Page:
WASHINGTON, D.C. – The National Association of Broadcasters (NAB) hosted a virtual town hall today to provide updates on NAB’s policy priorities for the rest of the year and answer member questions. NAB President and CEO Curtis LeGeyt and Executive Vice President of Industry Affairs April Carty-Sipp discussed the association’s advocacy efforts, educational initiatives and innovation projects.
LeGeyt discussed his recent testimony at a House Communications and Technology Subcommittee hearing on the state of the video marketplace. He explained how NAB is urging the Federal Communications Commission (FCC) to refresh the record in its 2014 proceeding on the regulatory framework for virtual multichannel video programming distributors.
“We now have a major disruption underway and those audiences are migrating from cable and satellite over to the virtual MVPDs, and that’s having an impact on local broadcasters,” said LeGeyt. “What we’re asking the FCC to do is to reopen a proceeding that has been dormant for the last nine years that takes a look at whether those rules of the road that apply to the cable and satellite services ought to be extended to virtual MVPDs.”
LeGeyt also answered questions regarding the ongoing Depend on AM Radio campaign and the status of the AM Radio For Every Vehicle Act, which now has more than 190 House and Senate cosponsors.
“Over the course of the last six months, local broadcasters around the country have been airing spots highlighting the importance of AM radio, the need for the automakers to maintain AM radio in the automobile. Local personalities have been highlighting this issue for their listeners, and as a result, those listeners have been taking action,” said LeGeyt. “More than 360,000 emails have come from listeners across the country to members of Congress, another 40,000 or so hits on social media. So the volume that we’ve been able to raise on this issue has been absolutely incredible and I think all of that activity is really generating the momentum that you’re seeing on Capitol Hill.”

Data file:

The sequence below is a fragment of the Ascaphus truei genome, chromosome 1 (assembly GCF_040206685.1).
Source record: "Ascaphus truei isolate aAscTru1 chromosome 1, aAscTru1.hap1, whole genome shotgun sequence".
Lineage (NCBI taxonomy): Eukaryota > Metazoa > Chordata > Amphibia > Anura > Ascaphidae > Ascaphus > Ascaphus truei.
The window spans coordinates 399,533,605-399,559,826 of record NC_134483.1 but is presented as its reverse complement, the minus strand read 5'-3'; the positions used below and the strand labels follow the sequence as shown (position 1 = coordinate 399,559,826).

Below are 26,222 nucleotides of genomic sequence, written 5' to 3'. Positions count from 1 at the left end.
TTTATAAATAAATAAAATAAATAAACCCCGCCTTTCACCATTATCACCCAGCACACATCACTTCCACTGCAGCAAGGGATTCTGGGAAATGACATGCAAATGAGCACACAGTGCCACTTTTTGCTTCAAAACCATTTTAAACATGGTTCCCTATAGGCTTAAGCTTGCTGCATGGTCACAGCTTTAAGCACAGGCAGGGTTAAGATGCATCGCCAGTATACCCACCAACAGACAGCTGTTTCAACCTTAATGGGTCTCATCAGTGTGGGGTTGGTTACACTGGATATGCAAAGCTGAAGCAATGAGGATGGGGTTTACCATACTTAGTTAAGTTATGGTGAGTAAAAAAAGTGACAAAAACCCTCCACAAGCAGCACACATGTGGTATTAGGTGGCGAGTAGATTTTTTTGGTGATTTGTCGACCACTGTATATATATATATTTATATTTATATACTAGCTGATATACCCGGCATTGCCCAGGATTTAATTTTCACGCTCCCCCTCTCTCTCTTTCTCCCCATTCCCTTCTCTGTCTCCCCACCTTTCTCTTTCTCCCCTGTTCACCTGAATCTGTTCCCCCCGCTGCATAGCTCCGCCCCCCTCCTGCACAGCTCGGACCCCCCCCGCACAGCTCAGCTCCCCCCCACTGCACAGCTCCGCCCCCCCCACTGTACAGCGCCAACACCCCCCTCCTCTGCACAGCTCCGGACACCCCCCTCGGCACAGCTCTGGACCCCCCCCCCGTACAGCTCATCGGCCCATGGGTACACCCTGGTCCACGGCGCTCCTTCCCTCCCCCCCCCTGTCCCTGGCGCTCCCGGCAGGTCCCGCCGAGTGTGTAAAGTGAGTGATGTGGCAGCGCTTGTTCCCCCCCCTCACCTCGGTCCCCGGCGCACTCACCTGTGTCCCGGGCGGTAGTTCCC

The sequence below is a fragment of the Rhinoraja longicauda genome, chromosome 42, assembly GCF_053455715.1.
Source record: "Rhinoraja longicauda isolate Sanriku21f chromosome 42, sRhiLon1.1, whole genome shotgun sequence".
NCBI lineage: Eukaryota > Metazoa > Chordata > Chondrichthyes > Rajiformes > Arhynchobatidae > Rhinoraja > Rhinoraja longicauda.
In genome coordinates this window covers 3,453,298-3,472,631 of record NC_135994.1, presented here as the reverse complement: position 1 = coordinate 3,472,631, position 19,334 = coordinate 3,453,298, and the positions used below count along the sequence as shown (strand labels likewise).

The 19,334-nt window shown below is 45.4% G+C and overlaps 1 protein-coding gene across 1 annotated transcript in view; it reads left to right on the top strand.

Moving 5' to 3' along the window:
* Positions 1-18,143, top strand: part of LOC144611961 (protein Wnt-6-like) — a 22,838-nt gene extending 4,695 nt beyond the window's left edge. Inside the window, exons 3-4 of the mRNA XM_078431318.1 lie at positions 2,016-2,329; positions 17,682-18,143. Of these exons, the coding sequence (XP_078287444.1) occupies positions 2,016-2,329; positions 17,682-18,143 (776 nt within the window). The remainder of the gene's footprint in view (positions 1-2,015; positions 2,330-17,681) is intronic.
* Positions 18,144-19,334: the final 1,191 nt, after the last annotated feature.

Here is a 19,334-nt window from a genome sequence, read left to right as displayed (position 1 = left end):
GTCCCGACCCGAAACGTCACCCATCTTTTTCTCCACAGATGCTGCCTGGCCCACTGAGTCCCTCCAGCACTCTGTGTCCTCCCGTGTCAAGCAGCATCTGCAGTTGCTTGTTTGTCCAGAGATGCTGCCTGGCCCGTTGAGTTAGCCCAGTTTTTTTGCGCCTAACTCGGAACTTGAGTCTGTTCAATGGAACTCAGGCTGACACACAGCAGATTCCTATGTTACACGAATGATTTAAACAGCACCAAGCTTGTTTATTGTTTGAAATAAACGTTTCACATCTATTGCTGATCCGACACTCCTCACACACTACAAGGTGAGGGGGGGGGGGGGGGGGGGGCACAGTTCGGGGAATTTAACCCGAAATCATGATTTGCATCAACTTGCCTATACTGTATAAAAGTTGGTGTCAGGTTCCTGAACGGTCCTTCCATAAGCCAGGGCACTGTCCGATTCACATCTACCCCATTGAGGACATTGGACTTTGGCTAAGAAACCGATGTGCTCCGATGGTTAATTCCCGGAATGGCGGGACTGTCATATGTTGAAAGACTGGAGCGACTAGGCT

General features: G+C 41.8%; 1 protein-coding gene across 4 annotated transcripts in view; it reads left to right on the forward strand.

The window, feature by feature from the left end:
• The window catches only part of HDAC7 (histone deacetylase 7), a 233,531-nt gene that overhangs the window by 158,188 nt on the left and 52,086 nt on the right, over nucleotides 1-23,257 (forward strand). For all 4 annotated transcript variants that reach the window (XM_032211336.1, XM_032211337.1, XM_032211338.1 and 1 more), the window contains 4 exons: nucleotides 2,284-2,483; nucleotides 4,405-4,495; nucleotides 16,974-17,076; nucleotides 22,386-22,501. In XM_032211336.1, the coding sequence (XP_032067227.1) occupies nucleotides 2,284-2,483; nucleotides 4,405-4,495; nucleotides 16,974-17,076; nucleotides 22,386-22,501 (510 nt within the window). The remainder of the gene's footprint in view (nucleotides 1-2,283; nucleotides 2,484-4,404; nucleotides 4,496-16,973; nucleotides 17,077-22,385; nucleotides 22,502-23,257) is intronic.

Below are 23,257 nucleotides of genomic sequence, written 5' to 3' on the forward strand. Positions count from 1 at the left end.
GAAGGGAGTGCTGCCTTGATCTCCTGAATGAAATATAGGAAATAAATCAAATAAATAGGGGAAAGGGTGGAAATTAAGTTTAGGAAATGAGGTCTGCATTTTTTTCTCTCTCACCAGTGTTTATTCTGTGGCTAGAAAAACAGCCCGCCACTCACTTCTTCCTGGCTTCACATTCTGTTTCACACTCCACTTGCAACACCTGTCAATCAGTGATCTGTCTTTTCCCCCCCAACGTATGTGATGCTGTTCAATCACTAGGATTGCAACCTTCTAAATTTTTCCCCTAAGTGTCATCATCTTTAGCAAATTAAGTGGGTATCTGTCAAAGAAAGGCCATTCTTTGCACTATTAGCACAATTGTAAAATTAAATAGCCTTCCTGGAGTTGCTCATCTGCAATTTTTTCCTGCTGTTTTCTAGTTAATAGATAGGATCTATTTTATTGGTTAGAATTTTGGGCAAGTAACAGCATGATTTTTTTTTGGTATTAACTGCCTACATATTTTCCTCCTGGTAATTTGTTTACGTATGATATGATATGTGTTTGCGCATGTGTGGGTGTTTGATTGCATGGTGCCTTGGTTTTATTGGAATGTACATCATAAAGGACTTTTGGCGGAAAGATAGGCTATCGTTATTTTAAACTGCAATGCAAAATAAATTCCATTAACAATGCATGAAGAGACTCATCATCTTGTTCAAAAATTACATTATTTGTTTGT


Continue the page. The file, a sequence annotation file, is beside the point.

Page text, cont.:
LeGeyt spoke about why it is critical that the FCC reform ownership rules from a bygone era that cause broadcasters to compete with one arm tied behind their backs in a crowded marketplace. He spotlighted NAB’s successful efforts to reduce broadcast regulatory fees on local stations and the need for clarity in the FCC’s merger review process, as well as provided an update on NAB’s advocacy against performance royalty legislation and navigating partisan gridlock in Congress, among other topics. LeGeyt highlighted the importance of broadcasters’ grassroots involvement towards ensuring commonsense, effective laws and regulations governing the industry.
“The fact is lawmakers, the FCC, they want to hear from local broadcasters across the country,” said LeGeyt. “Certainly we can be making the policy arguments as a trade association here in Washington but our members need to tell the story of how this is impacting their service. And I would just urge you to visit our website – all the tools that you need are there – and staying in close partnership, that’s how we are going to be successful in Washington.”
LeGeyt and Carty-Sipp urged NAB members to take advantage of educational resources available to them, including professional development initiatives through the NAB Leadership Foundation, DEI resources for broadcasters to diversify their workforces and cost-saving benefit programs.
LeGeyt and Carty-Sipp gave NAB members an overview of the educational sessions and innovative products that will be on display at NAB Show New York, October 24-26. This includes showcases of Next Gen TV and radio in the automotive dashboard, sessions dedicated to strategies, insights and tools to enhance broadcast businesses, and the Marconi Radio Awards honoring radio stations and talent from around the country.
The town hall concluded with LeGeyt sharing his perspective about the ongoing deployment of NextGen TV and the work of the Future of TV Initiative.
The National Association of Broadcasters is the premier advocacy association for America's broadcasters. NAB advances radio and television interests in legislative, regulatory and public affairs. Through advocacy, education and innovation, NAB enables broadcasters to best serve their communities, strengthen their businesses and seize new opportunities in the digital age. Learn more at www.nab.org.